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Question: How can small businesses leverage assistance from the federal government?
The federal government wants to help and promote small businesses – especially small businesses that:
- Are owned/controlled by socially and economically disadvantaged individuals (8(a) Program);
- Are located in a Historically Underutilized Business Zones (HUBZone);
- Are owned/controlled by a Service-Disabled Veteran-Owned Small Business (“SDVOSB”);
- Women-Owned Small Businesses (“WOSBs”); and
- For opportunities through the Department of Veteran Affairs, SDVOSB, and Veteran-Owned Small Businesses (“VOSB”).
If you are a small business and qualify under one of these categories, you have a significant advantage in doing business with the federal government.
SBA 8(a) Program
The SBA’s 8(a) Business Development Program, named after Section 8(a) of the Small Business Act, is designed to help small, minority, disadvantaged businesses compete for government contracts. In order to be eligible for the 8(a) program, the small business concern must be owned and controlled at least 51% by socially and economically disadvantaged individuals. The program generally lasts nine years, during which time a program participant is allowed to take advantage of numerous rules and regulations enacted specifically to increase contract opportunities for 8(a) small business concerns.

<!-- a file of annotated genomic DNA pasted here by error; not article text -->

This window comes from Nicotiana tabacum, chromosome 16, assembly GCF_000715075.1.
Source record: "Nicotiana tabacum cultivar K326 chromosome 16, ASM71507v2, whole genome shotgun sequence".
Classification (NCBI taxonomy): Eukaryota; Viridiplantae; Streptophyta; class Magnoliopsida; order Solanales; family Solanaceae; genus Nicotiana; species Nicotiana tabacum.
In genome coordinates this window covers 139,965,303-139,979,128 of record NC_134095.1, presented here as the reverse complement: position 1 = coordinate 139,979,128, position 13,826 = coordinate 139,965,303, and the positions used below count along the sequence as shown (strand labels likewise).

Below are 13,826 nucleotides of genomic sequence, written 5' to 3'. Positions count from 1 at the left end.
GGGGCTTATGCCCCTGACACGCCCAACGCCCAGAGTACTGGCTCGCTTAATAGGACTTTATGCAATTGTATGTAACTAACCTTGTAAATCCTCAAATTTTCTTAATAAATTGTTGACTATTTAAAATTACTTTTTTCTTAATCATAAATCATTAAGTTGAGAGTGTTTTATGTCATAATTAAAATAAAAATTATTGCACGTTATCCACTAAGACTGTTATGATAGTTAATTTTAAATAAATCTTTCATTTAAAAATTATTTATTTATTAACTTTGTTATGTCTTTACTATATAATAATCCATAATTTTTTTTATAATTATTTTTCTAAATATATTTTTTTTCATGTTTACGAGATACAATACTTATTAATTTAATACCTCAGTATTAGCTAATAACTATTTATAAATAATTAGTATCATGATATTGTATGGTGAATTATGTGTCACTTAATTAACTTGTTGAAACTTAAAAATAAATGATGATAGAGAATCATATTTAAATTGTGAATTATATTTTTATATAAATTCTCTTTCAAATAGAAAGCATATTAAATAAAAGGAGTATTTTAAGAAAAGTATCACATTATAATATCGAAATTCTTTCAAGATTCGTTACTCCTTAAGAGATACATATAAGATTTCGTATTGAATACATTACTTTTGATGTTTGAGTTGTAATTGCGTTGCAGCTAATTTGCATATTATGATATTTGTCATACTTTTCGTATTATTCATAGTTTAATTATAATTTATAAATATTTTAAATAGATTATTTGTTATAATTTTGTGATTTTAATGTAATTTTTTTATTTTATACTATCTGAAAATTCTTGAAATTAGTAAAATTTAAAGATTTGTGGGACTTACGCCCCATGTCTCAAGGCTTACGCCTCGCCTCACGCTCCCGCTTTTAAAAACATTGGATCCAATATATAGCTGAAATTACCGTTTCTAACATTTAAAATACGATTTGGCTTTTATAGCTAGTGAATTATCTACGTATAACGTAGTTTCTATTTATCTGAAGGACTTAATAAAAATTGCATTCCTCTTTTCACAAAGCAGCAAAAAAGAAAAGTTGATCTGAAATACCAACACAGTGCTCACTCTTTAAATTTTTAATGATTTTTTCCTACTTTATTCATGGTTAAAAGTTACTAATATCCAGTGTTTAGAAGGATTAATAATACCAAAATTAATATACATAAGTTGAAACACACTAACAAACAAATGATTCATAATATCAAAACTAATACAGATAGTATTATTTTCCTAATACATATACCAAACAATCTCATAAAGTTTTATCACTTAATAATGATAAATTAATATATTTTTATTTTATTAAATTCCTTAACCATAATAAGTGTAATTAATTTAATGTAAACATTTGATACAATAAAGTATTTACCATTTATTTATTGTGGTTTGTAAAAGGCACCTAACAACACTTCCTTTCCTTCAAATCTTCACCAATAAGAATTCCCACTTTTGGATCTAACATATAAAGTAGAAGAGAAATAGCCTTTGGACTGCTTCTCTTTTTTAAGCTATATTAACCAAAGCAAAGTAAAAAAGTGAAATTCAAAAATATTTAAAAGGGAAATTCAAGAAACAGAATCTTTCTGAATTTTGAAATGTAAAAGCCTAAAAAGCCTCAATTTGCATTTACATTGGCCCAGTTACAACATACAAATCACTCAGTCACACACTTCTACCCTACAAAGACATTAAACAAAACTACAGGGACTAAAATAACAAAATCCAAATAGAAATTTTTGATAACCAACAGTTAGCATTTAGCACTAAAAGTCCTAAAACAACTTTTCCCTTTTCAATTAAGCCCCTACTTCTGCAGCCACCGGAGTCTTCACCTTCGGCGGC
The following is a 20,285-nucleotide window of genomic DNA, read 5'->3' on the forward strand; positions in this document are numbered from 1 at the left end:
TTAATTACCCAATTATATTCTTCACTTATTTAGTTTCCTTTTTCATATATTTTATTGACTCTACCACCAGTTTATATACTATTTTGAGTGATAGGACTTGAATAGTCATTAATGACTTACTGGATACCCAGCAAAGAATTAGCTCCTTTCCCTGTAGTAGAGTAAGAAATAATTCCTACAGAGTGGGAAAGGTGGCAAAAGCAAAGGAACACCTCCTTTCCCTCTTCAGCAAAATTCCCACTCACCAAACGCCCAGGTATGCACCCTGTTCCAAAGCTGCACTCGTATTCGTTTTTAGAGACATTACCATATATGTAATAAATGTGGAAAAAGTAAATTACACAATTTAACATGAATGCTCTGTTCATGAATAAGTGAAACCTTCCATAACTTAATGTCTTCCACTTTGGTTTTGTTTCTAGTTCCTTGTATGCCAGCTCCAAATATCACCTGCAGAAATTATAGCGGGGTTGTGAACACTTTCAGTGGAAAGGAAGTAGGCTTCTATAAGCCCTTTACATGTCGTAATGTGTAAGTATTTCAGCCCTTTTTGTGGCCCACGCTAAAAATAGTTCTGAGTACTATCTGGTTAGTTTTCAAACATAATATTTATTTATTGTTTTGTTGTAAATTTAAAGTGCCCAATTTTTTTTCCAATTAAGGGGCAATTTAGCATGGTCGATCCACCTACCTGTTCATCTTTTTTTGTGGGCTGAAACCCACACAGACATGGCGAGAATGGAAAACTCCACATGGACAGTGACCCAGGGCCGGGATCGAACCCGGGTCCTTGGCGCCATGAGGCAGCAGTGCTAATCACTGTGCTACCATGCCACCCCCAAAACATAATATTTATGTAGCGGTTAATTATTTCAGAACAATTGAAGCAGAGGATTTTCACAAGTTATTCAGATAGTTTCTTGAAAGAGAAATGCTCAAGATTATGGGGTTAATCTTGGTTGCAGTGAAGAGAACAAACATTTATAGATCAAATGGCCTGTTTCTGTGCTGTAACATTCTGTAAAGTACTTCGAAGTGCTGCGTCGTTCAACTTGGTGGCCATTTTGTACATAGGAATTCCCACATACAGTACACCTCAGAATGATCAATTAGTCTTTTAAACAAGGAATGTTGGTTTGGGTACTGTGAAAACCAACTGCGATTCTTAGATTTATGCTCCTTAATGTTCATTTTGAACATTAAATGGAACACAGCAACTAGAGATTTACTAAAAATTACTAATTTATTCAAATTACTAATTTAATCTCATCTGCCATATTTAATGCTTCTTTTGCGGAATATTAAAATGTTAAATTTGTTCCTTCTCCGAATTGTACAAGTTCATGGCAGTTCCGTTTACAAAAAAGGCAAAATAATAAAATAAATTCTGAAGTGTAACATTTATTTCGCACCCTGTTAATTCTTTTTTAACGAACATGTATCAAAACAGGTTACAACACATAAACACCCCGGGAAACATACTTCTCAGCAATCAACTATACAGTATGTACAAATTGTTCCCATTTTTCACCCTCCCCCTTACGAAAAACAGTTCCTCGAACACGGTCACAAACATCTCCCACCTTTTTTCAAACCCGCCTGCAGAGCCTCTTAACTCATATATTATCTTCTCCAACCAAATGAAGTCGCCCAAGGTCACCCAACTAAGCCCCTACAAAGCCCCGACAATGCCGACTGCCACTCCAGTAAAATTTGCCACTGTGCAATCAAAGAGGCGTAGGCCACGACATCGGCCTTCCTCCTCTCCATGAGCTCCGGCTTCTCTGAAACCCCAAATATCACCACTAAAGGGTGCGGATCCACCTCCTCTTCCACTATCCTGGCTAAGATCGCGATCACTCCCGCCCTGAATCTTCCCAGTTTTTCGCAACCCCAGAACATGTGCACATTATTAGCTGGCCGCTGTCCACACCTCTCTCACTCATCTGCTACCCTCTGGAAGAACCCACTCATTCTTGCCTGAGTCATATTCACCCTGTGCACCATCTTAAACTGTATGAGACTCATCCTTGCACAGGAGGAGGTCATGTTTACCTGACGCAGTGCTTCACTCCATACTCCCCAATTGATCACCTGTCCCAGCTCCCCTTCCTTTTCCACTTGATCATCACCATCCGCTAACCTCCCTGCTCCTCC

This program allows federal agencies to set aside certain federal contracts for eligible WOSBs. An additional category of Economically Disadvantaged WOSBs (EDWOSB) allows women with certain additional criteria further program benefits.
The SDVOSB program has specific requirements as to how the participant company is to be structured and operated. To be eligible as an SDVOSB, the subject company to be at least 51% owned by one or more Service-Disabled Veterans (SDV), an SDV must control the management and daily operations of the company, and an SDV must hold the highest officer position in the company.
The Veteran’s First Contracting Program is run by the Department of Veterans Affairs and is specific to procurements conducted by the VA. The Veteran’s First Contracting Program gives first priority in VA procurements to SDVOSB, followed by Veteran-Owned Small Businesses (VOSB), to set-aside and sole-source contracts. To be eligible for the Veteran’s First Program, the SDVOSB or VOSB must first register with the VA and apply for verification of its SDVOSB or VOSB status. A firm cannot represent SDVOSB or VOSB status on a VA procurement unless it has first been verified by the VA.
To be eligible for HUBZone certification, your business must be located within a HUBZone, and at least 35% of your employees must be residents of a HUBZone. To determine HubZone areas, you can use this SBA HUBZone Map.
For more information on these programs, visit the General Counsel, P.C. website. You can also send an email to firstname.lastname@example.org or contact Craig Lawless, who leads the firm’s GovCon legal practice. Craig can be contacted at email@example.com